Gaza’s First Female Band Seeks To Revive Palestinian Folklore, Heritage
Members of the Mashael Algan band, wearing traditional Palestinian clothes, at the Bader Association in central Gaza on March 31, 2022. (Hazem Albaz for The Media Line)

Gaza’s First Female Band Seeks To Revive Palestinian Folklore, Heritage

Unprecedented support for female participation in the arts may augur a turning point in Gazan mentality, artistic director believes

[Gaza City] On stage at the Bader Association in central Gaza City, eight attractive young women, wearing traditional Palestinian embroidered thobe tunics, sing national and folk songs to commemorate Land Day, to warm applause from the audience and looks of pride and encouragement from their families.

The Mashael Alfan, or Torches of Art band is made up of 15 young women who say they “sing to revive Palestinian heritage.”

The band is part of the larger Mashael Alfan artistic group that includes nearly 60 gifted females between the ages of four and 25 who sing, draw, recite poetry and perform the traditional Palestinian dabke circle and line dance.

Haidar Alaf, who founded the Mashael for Artistic Production team in 2016, told The Media Line the idea for the arts organization is “based on the girls’ need to have a special group through which they could highlight their multiple talents and employ them in the service and protection of the Palestinian culture and heritage in light of the continuous and public Israeli attempts to obliterate the Palestinian identity and steal the traditional cultural heritage.”

That’s why, he continued, “we try, in all our performances, to focus on features of our Palestinian culture by exclusively wearing traditional Palestinian clothes, singing folk and patriotic songs, drawing meaningful freedom symbols, and performing the Palestinian dabke dance.”

A female Palestinian artist draws freedom symbols as part of the Mashael for Artistic Production program at the Bader Association in central Gaza on March 31, 2022. (Hazem Albaz for The Media Line)

Sabreen Abu Samra, 19, one of the female singers, told The Media Line the major reason she joined the band is to support and revive the Palestinian traditional legacy.

“Our heritage is the evidence of our existence and the basis of our history as Palestinians in general, and as women in particular. I advise girls who have talents to face their fears, work hard to develop themselves, and adhere to their Palestinian identity, because our land depends only on us,” she said.

Abu Samra emphasizes that full family support and the musical coach’s directions were key to the band’s great success.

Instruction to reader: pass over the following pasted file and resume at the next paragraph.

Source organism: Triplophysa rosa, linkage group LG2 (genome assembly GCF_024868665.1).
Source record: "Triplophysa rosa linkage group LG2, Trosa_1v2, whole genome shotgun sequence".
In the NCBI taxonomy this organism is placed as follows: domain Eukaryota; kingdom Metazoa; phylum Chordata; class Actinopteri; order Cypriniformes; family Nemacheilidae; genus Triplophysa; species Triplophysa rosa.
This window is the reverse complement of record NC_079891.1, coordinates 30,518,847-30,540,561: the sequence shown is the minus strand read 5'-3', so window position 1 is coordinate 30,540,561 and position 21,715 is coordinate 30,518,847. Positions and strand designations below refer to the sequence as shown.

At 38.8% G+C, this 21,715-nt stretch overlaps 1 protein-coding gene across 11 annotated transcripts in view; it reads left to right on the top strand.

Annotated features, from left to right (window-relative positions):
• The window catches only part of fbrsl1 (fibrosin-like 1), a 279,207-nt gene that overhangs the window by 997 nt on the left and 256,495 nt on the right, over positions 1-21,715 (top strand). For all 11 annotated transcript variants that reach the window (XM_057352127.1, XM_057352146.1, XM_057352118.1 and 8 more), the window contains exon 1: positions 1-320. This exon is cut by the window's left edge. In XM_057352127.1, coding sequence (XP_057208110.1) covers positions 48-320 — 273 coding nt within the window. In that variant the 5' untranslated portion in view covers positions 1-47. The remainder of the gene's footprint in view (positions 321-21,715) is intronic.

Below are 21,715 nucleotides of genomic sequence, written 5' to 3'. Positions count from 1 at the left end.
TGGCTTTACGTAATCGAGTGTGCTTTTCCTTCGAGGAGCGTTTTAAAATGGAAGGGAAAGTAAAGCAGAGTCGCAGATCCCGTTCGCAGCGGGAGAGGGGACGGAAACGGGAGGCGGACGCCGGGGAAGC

She notes that the significantly positive interaction of the public and the audiences’ encouraging reactions toward the female presence on stage were more surprising.

It’s an unfamiliar phenomenon in such a conservative society, which normally places greater restrictions on female participation, especially in cultural life, according to the Palestinian artist and director Hazem Abu Hmaid. But a fundamental change in the Gazan mentality seems to be nearing, he says.

Abu Hmaid, one of the first to integrate the female element in artistic works and cultural plays in Gaza, told The Media Line that “Palestinian society has begun to understand and accept the presence of Palestinian women in the artistic arena, after it was rejected for a long time. Today we can see proud fathers urging their daughters to participate in cultural activities while giving them unconditional support and love.”

He attributes this shift to the responsible attitude of the artmakers.

“In our artistic works, we are still conservative, whether in dress or in artistic content, taking into account ethical and social standards, which encouraged fathers to give their daughters the trust, and motivated them to accept the presence of women in all fields,” he said,

Abu Hmaid believes the Gazan community is going through an important turning point in its way of thinking.

However, Yasser Omar, a well-known Palestinian composer, disagrees, saying there has been no significant change in the Gazan mentality so far.

He told The Media Line that Gazan “society can accept women’s participation in everything related to heritage and folklore activities such as singing and dabke dancing. However, there are still wide restrictions on female participation in performing emotional songs as society looks with suspicion on women who dare to do it.”

According to Omar, the spread of female cultural and arts groups such as Mashael Alfan is absolutely a way to empower and activate women’s roles in society away from the traditional stereotypes that restrict them to certain roles.

Shahed Allali, 14, is the youngest singer in the Mashael Alfan band.

“Since joining the team, my whole personality has changed for the good. Now I’m stronger, more confident on stage, and with better communication skills. I sing with all my heart for my land, my heritage, and my identity,” she told The Media Line.

The members of the band have participated in many events throughout the Gaza Strip, but they aspire to overcome Israeli restrictions on movement in order to reach international forums and to share the Palestinian traditional production with the world, Alaf said, signaling the importance of music in supporting the Palestinian cause.

“Art and music are universal, understandable languages that don’t need translation. Thus, when Palestinian arts travel abroad, they carry our history, our struggle, and resilience, and reflect a beautiful image of the Palestinian who loves life and appreciates art and music,” Abu Hmaid said.


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